top of page

Veterinary Contract Negotiations: Earn What You Deserve

Negotiation is an art form in itself.

70% of hiring managers expect a salary and benefits negotiation during the interviewing process but won’t state so. Perhaps this is one of the reasons why only 46% of men negotiate their salary, a figure that falls further to only 34% of women. Countering an initial salary offer can increase earnings by almost 7.4%, therefore, not doing so can leave available cash on the table¹.

Particularly in veterinary medicine where wages are stagnating contract negotiations have never been more important².

Whilst income is not the sole determinant of workplace satisfaction, having a wage that enables a good quality of life is a priority for many³.

Fortunately, there are a few key ways employees can negotiate a desirable salary.

For those trying to negotiate a pay rise, listen below.

Know Your Worth

When negotiating, prospective employees should know their value, and be able to prove it to employers.

When approaching veterinary contract negotiations, candidates should look up the average salary for the job they are applying for.

Data on salary can commonly be found using a simple Google search, or by looking at the AVMA published survey salary statistics. Having this data on hand will not only guide how much to ask for but evidence if asked to justify the income cited.

Reaching out to mentors (or other veterinary professionals) is also advisable. Mentors could offer insight into the negotiation process and how much to ask for.

Another key consideration applicants should make is the cost of living. Veterinarians looking to move location will likely incur extra costs. The average long-distance move (e.g. moving to a different state) in the US costs $4,890⁴.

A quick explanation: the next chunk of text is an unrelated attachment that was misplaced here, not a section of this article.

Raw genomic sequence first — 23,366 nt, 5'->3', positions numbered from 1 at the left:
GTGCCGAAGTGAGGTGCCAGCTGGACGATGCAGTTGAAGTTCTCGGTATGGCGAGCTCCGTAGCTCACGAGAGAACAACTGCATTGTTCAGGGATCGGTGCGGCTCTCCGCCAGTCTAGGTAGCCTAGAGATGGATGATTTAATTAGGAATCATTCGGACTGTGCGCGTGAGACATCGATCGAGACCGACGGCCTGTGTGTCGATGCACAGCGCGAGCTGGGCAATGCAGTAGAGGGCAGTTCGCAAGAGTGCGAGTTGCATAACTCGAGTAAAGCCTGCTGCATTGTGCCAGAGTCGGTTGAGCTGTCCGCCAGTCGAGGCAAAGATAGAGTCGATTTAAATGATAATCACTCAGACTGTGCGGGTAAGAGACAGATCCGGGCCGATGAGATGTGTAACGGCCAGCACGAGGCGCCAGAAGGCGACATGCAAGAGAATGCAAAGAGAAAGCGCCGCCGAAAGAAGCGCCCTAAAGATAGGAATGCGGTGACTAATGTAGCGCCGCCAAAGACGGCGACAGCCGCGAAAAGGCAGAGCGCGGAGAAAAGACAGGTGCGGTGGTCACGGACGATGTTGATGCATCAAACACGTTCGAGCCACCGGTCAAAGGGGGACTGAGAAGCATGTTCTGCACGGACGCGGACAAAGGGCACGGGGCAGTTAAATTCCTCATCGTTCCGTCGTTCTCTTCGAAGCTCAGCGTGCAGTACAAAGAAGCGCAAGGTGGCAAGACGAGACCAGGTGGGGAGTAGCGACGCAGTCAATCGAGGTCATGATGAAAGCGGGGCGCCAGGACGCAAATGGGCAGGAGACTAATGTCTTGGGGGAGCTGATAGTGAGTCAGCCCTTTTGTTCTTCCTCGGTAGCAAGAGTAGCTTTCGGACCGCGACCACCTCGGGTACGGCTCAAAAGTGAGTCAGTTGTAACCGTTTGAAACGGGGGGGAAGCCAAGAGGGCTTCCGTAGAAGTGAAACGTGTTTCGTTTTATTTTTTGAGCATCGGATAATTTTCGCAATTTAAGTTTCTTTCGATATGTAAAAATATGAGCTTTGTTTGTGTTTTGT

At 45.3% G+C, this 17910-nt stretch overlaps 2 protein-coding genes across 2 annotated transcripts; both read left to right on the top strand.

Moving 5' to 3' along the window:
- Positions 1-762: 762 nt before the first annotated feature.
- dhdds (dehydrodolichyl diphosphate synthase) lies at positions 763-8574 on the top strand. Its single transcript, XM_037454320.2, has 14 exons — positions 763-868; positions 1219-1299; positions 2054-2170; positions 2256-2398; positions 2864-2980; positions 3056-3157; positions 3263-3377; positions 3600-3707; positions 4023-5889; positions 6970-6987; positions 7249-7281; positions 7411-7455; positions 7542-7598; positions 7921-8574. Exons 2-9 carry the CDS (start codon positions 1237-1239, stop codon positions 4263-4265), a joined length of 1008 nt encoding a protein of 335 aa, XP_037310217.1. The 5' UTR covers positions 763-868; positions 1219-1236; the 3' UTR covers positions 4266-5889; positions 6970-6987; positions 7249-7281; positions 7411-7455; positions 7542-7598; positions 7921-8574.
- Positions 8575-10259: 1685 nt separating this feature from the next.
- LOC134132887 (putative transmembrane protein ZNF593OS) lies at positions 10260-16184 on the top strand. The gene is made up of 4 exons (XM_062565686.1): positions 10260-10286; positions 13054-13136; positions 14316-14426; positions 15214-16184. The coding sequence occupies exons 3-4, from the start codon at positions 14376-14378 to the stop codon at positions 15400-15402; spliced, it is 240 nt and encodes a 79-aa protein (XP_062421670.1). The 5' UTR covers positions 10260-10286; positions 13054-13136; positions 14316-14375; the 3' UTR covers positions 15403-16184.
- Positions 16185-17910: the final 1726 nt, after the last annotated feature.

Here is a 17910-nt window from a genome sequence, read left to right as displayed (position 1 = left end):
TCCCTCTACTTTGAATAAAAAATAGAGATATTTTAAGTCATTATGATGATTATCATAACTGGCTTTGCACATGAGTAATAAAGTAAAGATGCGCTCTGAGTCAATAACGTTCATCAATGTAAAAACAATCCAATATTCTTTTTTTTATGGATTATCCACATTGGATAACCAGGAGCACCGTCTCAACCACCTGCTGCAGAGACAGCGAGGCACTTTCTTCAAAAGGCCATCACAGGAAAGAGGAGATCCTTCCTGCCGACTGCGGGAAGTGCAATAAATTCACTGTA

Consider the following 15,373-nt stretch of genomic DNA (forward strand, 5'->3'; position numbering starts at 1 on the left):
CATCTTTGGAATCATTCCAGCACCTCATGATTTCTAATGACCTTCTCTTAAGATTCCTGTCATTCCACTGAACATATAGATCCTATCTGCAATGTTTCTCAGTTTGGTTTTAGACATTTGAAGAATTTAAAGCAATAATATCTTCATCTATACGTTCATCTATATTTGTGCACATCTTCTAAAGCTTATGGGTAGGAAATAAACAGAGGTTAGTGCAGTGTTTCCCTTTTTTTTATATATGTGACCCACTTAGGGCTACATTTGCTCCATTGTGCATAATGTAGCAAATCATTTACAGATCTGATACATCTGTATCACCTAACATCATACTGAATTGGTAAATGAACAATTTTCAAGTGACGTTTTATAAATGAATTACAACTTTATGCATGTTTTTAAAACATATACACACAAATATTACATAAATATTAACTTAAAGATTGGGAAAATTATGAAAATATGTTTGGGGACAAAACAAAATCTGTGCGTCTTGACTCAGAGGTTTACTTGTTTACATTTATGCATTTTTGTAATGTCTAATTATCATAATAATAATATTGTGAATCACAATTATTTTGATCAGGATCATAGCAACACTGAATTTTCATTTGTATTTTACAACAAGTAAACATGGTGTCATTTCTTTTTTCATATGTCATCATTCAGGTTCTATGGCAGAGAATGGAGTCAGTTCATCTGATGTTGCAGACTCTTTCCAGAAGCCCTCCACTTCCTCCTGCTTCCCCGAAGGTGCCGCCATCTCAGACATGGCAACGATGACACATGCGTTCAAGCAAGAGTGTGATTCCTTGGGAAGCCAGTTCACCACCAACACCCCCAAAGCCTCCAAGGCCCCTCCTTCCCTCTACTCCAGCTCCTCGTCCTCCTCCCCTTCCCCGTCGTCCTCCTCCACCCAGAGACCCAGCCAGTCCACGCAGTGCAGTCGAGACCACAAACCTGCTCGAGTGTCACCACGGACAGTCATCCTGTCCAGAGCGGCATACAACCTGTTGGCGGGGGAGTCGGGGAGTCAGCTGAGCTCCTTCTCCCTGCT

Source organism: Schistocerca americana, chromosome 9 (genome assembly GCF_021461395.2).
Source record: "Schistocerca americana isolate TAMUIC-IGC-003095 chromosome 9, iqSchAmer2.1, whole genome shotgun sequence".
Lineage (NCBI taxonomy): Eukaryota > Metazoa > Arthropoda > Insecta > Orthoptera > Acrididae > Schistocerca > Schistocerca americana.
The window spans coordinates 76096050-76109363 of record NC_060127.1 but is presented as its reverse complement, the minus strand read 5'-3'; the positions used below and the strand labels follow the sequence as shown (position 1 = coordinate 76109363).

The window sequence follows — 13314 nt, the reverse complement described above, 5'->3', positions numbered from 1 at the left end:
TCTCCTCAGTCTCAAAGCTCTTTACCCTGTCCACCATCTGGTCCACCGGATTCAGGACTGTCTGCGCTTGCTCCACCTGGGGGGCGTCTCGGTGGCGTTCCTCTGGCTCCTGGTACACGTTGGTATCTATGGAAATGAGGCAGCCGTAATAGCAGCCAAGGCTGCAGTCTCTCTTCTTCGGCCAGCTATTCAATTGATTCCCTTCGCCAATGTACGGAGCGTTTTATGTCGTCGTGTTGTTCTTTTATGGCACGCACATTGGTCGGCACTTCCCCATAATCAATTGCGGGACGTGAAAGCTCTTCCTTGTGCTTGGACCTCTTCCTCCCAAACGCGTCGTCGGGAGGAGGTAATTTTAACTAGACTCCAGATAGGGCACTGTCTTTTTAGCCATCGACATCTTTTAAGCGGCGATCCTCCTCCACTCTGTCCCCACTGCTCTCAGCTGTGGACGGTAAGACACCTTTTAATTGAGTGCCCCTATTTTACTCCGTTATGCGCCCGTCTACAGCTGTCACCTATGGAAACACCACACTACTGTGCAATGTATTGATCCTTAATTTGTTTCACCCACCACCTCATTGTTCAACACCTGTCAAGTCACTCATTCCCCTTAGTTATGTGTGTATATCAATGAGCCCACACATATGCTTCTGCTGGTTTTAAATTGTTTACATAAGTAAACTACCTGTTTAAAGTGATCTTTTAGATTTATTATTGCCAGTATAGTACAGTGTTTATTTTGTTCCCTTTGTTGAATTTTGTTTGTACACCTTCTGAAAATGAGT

Different areas also have varying levels of living costs, which should be considered. Although this will probably be taken into consideration by the employer, it is wise not to rely on this but instead check for yourself.

Moving for work? Use this calculator to calculate the cost of living.

Know What You’re Signing Up For

Before negotiation can even begin, applicants should take a look at the proposed contract. Besides monetary compensation, there are other aspects of a contract that should be carefully scrutinized.

Applicants who are a little unsure what to look for when reviewing legal documents should check out this resource, which guides veterinary professionals. Similar advice exists for British and Australian vets, and often comes as a benefit of membership of a national vet association like the AVMA, BVA, or AVA.

There are several things veterinarians should consider when assessing a contract. First, what are the conditions of payment? Does the contract offer a straight salary (where vets receive a standard wage with no commission on sales) a base salary with a production bonus or perhaps something else? What about paid time off, sick pay, overtime, etc?

Then there are additional benefits like retirement schemes (highly tax-efficient savings schemes for a tomorrow you might not care about now, but will in forty years!), continuing education packages, medical insurance, and many other ways an incentive package can be structured.

Having an understanding of what is being offered (and what the employee desires) is the basis on which discussions can begin.